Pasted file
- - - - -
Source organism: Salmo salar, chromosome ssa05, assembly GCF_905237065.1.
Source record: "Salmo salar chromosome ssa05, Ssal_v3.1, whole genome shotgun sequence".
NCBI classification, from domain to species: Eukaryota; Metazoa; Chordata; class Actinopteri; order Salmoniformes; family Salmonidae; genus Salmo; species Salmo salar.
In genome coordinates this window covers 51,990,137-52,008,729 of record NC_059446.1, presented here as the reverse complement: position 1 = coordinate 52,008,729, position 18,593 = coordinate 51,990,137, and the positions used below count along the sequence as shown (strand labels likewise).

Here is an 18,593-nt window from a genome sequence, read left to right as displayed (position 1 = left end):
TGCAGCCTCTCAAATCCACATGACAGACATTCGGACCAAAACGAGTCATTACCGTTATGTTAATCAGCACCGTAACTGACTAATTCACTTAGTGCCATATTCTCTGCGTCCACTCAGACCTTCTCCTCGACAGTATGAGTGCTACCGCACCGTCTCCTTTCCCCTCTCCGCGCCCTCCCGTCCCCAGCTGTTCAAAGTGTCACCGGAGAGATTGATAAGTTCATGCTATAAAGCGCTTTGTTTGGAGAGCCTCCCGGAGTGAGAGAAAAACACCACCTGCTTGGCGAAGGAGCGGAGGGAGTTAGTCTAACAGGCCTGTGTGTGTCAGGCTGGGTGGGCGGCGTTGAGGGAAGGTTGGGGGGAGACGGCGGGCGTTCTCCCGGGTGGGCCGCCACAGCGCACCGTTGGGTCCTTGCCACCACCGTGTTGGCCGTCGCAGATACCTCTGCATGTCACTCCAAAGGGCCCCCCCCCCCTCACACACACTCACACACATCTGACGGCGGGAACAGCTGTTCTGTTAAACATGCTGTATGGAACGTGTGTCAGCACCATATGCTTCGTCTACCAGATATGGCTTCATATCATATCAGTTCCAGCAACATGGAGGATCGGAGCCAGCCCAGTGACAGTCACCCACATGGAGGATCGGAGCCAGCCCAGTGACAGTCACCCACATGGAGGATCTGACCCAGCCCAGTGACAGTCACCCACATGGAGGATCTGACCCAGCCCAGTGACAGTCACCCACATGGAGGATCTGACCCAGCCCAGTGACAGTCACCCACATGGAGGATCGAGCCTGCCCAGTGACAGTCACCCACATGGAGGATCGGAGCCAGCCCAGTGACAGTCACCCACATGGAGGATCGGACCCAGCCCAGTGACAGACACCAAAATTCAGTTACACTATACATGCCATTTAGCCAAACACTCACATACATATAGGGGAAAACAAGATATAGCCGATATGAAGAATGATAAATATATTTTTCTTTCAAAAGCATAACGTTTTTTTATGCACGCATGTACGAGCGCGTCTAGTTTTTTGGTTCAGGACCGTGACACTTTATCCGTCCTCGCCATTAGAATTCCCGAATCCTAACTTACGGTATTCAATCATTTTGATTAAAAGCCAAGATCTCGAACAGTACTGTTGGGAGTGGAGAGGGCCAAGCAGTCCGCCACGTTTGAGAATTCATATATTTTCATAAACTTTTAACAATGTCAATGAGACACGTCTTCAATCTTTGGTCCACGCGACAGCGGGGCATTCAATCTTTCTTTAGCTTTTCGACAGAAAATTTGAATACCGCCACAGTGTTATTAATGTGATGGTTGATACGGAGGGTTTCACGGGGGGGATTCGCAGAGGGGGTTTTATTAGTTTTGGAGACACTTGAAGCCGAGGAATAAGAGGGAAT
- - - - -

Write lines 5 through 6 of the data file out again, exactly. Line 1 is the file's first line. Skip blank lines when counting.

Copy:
Here is an 18,593-nt window from a genome sequence, read left to right as displayed (position 1 = left end):
TGCAGCCTCTCAAATCCACATGACAGACATTCGGACCAAAACGAGTCATTACCGTTATGTTAATCAGCACCGTAACTGACTAATTCACTTAGTGCCATATTCTCTGCGTCCACTCAGACCTTCTCCTCGACAGTATGAGTGCTACCGCACCGTCTCCTTTCCCCTCTCCGCGCCCTCCCGTCCCCAGCTGTTCAAAGTGTCACCGGAGAGATTGATAAGTTCATGCTATAAAGCGCTTTGTTTGGAGAGCCTCCCGGAGTGAGAGAAAAACACCACCTGCTTGGCGAAGGAGCGGAGGGAGTTAGTCTAACAGGCCTGTGTGTGTCAGGCTGGGTGGGCGGCGTTGAGGGAAGGTTGGGGGGAGACGGCGGGCGTTCTCCCGGGTGGGCCGCCACAGCGCACCGTTGGGTCCTTGCCACCACCGTGTTGGCCGTCGCAGATACCTCTGCATGTCACTCCAAAGGGCCCCCCCCCCCTCACACACACTCACACACATCTGACGGCGGGAACAGCTGTTCTGTTAAACATGCTGTATGGAACGTGTGTCAGCACCATATGCTTCGTCTACCAGATATGGCTTCATATCATATCAGTTCCAGCAACATGGAGGATCGGAGCCAGCCCAGTGACAGTCACCCACATGGAGGATCGGAGCCAGCCCAGTGACAGTCACCCACATGGAGGATCTGACCCAGCCCAGTGACAGTCACCCACATGGAGGATCTGACCCAGCCCAGTGACAGTCACCCACATGGAGGATCTGACCCAGCCCAGTGACAGTCACCCACATGGAGGATCGAGCCTGCCCAGTGACAGTCACCCACATGGAGGATCGGAGCCAGCCCAGTGACAGTCACCCACATGGAGGATCGGACCCAGCCCAGTGACAGACACCAAAATTCAGTTACACTATACATGCCATTTAGCCAAACACTCACATACATATAGGGGAAAACAAGATATAGCCGATATGAAGAATGATAAATATATTTTTCTTTCAAAAGCATAACGTTTTTTTATGCACGCATGTACGAGCGCGTCTAGTTTTTTGGTTCAGGACCGTGACACTTTATCCGTCCTCGCCATTAGAATTCCCGAATCCTAACTTACGGTATTCAATCATTTTGATTAAAAGCCAAGATCTCGAACAGTACTGTTGGGAGTGGAGAGGGCCAAGCAGTCCGCCACGTTTGAGAATTCATATATTTTCATAAACTTTTAACAATGTCAATGAGACACGTCTTCAATCTTTGGTCCACGCGACAGCGGGGCATTCAATCTTTCTTTAGCTTTTCGACAGAAAATTTGAATACCGCCACAGTGTTATTAATGTGATGGTTGATACGGAGGGTTTCACGGGGGGGATTCGCAGAGGGGGTTTTATTAGTTTTGGAGACACTTGAAGCCGAGGAATAAGAGGGAAT